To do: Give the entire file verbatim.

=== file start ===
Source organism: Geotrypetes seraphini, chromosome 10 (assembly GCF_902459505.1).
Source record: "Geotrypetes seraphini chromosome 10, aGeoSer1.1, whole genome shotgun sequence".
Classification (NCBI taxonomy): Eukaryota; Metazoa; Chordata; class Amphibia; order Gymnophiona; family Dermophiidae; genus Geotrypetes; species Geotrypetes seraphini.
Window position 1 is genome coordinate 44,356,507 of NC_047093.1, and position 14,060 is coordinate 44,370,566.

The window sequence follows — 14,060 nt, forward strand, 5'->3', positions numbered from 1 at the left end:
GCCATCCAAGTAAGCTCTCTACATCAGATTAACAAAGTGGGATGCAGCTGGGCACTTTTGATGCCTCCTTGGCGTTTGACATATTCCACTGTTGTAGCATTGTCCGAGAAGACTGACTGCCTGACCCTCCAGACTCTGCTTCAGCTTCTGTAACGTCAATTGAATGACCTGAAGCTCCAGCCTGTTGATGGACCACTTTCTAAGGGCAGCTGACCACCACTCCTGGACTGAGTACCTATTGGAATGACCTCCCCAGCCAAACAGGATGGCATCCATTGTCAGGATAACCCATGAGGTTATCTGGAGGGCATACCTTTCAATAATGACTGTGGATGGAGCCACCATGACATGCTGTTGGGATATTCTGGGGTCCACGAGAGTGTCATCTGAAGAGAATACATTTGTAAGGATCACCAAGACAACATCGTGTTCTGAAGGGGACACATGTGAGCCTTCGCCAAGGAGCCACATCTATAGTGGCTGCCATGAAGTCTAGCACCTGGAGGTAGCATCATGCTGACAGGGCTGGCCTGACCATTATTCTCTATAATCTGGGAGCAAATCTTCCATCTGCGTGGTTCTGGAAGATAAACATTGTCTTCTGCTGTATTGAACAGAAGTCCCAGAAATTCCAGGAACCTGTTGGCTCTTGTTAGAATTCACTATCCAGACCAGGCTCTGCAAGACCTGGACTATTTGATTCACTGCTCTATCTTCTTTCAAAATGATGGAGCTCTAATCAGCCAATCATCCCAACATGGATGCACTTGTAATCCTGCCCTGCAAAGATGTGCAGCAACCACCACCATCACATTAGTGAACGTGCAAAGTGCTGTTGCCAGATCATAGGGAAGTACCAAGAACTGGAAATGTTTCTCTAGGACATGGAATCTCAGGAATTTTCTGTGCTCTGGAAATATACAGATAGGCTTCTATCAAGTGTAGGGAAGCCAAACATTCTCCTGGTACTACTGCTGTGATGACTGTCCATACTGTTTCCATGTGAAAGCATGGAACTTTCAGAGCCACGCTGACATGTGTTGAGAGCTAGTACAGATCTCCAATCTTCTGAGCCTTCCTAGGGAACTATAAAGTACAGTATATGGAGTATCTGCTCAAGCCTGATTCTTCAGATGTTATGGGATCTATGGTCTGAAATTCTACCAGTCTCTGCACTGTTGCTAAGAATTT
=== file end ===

Source organism: Geotrypetes seraphini, chromosome 10 (assembly GCF_902459505.1).
Source record: "Geotrypetes seraphini chromosome 10, aGeoSer1.1, whole genome shotgun sequence".
Classification (NCBI taxonomy): Eukaryota; Metazoa; Chordata; class Amphibia; order Gymnophiona; family Dermophiidae; genus Geotrypetes; species Geotrypetes seraphini.
Window position 1 is genome coordinate 44,356,507 of NC_047093.1, and position 14,060 is coordinate 44,370,566.

The window sequence follows — 14,060 nt, forward strand, 5'->3', positions numbered from 1 at the left end:
GCCATCCAAGTAAGCTCTCTACATCAGATTAACAAAGTGGGATGCAGCTGGGCACTTTTGATGCCTCCTTGGCGTTTGACATATTCCACTGTTGTAGCATTGTCCGAGAAGACTGACTGCCTGACCCTCCAGACTCTGCTTCAGCTTCTGTAACGTCAATTGAATGACCTGAAGCTCCAGCCTGTTGATGGACCACTTTCTAAGGGCAGCTGACCACCACTCCTGGACTGAGTACCTATTGGAATGACCTCCCCAGCCAAACAGGATGGCATCCATTGTCAGGATAACCCATGAGGTTATCTGGAGGGCATACCTTTCAATAATGACTGTGGATGGAGCCACCATGACATGCTGTTGGGATATTCTGGGGTCCACGAGAGTGTCATCTGAAGAGAATACATTTGTAAGGATCACCAAGACAACATCGTGTTCTGAAGGGGACACATGTGAGCCTTCGCCAAGGAGCCACATCTATAGTGGCTGCCATGAAGTCTAGCACCTGGAGGTAGCATCATGCTGACAGGGCTGGCCTGACCATTATTCTCTATAATCTGGGAGCAAATCTTCCATCTGCGTGGTTCTGGAAGATAAACATTGTCTTCTGCTGTATTGAACAGAAGTCCCAGAAATTCCAGGAACCTGTTGGCTCTTGTTAGAATTCACTATCCAGACCAGGCTCTGCAAGACCTGGACTATTTGATTCACTGCTCTATCTTCTTTCAAAATGATGGAGCTCTAATCAGCCAATCATCCCAACATGGATGCACTTGTAATCCTGCCCTGCAAAGATGTGCAGCAACCACCACCATCACATTAGTGAACGTGCAAAGTGCTGTTGCCAGATCATAGGGAAGTACCAAGAACTGGAAATGTTTCTCTAGGACATGGAATCTCAGGAATTTTCTGTGCTCTGGAAATATACAGATAGGCTTCTATCAAGTGTAGGGAAGCCAAACATTCTCCTGGTACTACTGCTGTGATGACTGTCCATACTGTTTCCATGTGAAAGCATGGAACTTTCAGAGCCACGCTGACATGTGTTGAGAGCTAGTACAGATCTCCAATCTTCTGAGCCTTCCTAGGGAACTATAAAGTACAGTATATGGAGTATCTGCTCAAGCCTGATTCTTCAGATGTTATGGGATCTATGGTCTGAAATTCTACCAGTCTCTGCACTGTTGCTAAGAATTT